It feels like forever since I cooked a meal! We were in Las Vegas for a quick vacation earlier this week and I was looking forward to some sun, roulette, and of course, food! Everything we ate was to die for. We revisited Rao’s for their delicious shrimp scampi but the star of the trip was dinner at Mesa Grill, Bobby Flay’s place in Caesar’s Palace. Holy cow was that food good! I had the ancho chile honey glazed salmon and Terry ordered a special vegan chile relleno. Deliciousness all around. You can bet that I will be replicating that salmon dish fairly soon.

Also, since we returned, we received our first delivery from Blue Apron. The package was waiting for us when we got home and I have to say it was like opening gifts on Christmas morning. Every ingredient comes perfectly portioned out, clearly labeled and there are also these adorable ‘goodie bags’ that package up the garnishes and smaller ingredients for each dish. Each recipe also comes with detailed, easy to follow instructions that you can keep in case you want to make the dish again. We’ve had 2 out of the 3 meals so far and both have been really good. I’m not sure how long we’ll keep up with the service, (we got this first delivery as a gift subscription) but for now, it’s fun and exciting to get to play with some new ingredients.

Feeling very inspired by the amazing food we had in Vegas, I was ready to get back into the kitchen. I opted for this pasta dish, which may be a little out of season, but nevertheless, I was dead set that this was going to be our dinner.

The surprise in this dish is the mint. I wasn’t sure how the flavor was going to come through, but after one good bite with all of the elements on it, the mint totally stood out. If you make this, don’t skip the mint! This was so good we practically devoured the entire thing.

My one recommendation would be to shorten the amount of time they say to cook the butternut squash. I would cook it for about 3 minutes instead of 5 because by the time everything was done, the squash was a tad over-cooked.

Delicious!!

cavatapi

Recipe from Bon Appetit
Serves 4

Ingredients

  • 12 oz. fresh orecchiette or other fresh or dried small pasta
  • Kosher salt
  • 2 Tbsp. olive oil
  • ½ small butternut squash, peeled, cut into ½” pieces (about 2 cups)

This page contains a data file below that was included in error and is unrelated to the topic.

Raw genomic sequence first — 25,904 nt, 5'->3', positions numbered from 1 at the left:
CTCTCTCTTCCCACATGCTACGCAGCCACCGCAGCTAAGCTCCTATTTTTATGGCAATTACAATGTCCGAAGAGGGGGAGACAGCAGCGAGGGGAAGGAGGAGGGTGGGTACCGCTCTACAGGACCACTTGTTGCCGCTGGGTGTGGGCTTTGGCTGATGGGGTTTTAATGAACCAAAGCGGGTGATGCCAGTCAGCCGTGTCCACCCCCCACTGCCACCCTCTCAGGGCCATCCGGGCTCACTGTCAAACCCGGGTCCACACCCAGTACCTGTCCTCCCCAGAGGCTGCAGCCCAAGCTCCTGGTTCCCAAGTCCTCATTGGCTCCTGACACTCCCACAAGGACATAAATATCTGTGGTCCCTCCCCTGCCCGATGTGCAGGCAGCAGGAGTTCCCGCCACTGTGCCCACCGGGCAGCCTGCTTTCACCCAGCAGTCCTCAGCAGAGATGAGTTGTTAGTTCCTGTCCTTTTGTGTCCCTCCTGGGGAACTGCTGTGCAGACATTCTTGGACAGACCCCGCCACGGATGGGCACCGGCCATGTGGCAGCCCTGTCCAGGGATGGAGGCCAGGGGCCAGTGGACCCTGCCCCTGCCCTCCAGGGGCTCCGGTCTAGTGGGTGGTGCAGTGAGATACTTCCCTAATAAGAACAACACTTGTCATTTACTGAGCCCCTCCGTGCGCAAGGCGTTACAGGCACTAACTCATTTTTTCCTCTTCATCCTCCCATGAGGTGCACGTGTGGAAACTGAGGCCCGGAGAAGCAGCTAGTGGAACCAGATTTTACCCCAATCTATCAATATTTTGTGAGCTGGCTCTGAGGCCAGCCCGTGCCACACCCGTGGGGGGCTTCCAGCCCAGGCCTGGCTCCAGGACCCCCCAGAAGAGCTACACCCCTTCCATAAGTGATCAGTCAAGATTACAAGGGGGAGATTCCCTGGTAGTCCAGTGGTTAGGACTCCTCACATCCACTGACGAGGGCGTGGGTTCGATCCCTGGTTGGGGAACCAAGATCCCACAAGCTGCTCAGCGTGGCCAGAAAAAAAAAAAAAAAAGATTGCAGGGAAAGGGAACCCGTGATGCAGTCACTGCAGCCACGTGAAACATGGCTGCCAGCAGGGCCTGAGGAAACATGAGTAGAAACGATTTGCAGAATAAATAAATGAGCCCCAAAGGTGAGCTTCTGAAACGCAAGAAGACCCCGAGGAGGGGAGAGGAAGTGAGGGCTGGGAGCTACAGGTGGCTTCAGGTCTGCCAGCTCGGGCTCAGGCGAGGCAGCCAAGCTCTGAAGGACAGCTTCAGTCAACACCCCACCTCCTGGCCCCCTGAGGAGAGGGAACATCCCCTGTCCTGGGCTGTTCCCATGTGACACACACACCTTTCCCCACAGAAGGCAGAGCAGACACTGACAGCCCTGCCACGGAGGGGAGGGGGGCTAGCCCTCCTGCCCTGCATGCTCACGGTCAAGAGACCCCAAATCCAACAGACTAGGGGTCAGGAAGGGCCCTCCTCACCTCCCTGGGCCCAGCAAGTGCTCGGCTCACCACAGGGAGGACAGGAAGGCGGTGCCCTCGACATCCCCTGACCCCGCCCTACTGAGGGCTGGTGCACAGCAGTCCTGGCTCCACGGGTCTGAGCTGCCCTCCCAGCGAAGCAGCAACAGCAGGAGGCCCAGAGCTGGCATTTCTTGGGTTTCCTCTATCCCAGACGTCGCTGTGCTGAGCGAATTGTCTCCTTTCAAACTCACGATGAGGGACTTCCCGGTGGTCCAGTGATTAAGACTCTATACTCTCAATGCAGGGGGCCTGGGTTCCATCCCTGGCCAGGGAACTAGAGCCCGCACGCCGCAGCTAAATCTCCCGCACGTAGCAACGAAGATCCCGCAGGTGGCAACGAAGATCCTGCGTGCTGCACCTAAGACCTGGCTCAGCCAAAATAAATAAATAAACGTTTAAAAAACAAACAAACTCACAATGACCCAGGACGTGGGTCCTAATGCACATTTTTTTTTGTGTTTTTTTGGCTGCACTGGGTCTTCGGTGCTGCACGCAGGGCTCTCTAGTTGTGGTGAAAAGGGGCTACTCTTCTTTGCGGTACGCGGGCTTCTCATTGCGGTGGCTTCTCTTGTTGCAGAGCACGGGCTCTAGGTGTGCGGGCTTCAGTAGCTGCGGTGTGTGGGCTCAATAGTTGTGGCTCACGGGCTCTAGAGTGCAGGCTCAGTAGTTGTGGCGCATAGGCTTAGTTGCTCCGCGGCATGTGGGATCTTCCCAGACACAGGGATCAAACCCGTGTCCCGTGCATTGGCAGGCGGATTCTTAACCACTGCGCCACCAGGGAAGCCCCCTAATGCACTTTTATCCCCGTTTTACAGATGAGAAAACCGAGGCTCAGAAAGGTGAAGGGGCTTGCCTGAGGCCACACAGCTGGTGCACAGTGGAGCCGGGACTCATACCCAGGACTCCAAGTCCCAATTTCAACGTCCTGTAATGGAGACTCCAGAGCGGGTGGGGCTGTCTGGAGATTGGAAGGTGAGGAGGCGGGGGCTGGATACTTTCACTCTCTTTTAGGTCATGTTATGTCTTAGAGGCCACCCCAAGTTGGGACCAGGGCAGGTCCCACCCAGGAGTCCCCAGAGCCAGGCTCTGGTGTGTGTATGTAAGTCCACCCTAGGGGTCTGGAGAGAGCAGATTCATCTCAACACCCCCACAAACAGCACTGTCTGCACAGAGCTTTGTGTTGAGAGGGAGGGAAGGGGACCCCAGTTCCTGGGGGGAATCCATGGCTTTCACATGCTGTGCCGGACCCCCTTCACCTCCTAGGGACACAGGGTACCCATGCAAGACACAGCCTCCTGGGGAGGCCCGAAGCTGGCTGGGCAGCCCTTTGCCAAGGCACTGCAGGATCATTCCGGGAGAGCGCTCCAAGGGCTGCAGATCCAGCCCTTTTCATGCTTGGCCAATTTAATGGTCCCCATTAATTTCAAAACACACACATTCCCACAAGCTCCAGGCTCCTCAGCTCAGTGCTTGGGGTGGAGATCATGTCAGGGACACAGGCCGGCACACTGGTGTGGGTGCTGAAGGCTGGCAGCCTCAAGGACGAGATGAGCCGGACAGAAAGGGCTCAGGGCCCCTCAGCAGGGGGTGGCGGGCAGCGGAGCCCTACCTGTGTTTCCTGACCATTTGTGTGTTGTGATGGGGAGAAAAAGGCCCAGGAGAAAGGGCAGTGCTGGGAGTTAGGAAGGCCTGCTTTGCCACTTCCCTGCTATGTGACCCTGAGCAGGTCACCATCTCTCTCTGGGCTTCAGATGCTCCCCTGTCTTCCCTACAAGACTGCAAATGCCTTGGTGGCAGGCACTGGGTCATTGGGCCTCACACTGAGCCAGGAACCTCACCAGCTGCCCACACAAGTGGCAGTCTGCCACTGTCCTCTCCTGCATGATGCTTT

• 2 garlic cloves, thinly sliced
  • ½ tsp. crushed red pepper flakes, divided
  • ¼ cup (½ stick) unsalted butter, cut into pieces
  • 1 Tbsp. fresh lemon juice
  • ¼ cup grated Parmesan plus more for serving
  • ¼ cup blanched hazelnuts
  • 4 Tbsp. torn fresh mint leaves, divided
  • Freshly ground black pepper

Instructions
Preheat oven to 350°. Spread out hazelnuts on a small rimmed baking sheet and toast, tossing occasionally, until golden, about 6 minutes. Let cool, then coarsely chop; set aside.

Cook pasta in a large pot of boiling salted water, stirring occasionally, until al dente (about 5 minutes for fresh pasta). Drain, reserving 1 cup pasta cooking liquid.

Meanwhile, heat oil in a large skillet over medium-high heat. Add squash and cook, tossing occasionally, until crisp-tender, about 5 minutes. Add garlic and ¼ tsp. red pepper flakes and cook, stirring, just until garlic begins to brown, about 2 minutes. Immediately add ½ cup pasta cooking liquid to keep garlic from burning; reduce heat to low and gradually add butter, swirling skillet and adding more pasta cooking liquid as needed, until a thick, glossy sauce forms.

Add pasta to skillet with squash and sauce and toss to coat. Add lemon juice, ¼ cup Parmesan, 2 Tbsp. mint, and remaining ¼ tsp. red pepper flakes and toss to combine; season with salt and pepper.

Serve pasta topped with reserved hazelnuts, more Parmesan, and remaining 2 Tbsp. mint.

DO AHEAD: Hazelnuts can be toasted 5 days ahead. Store airtight at room temperature.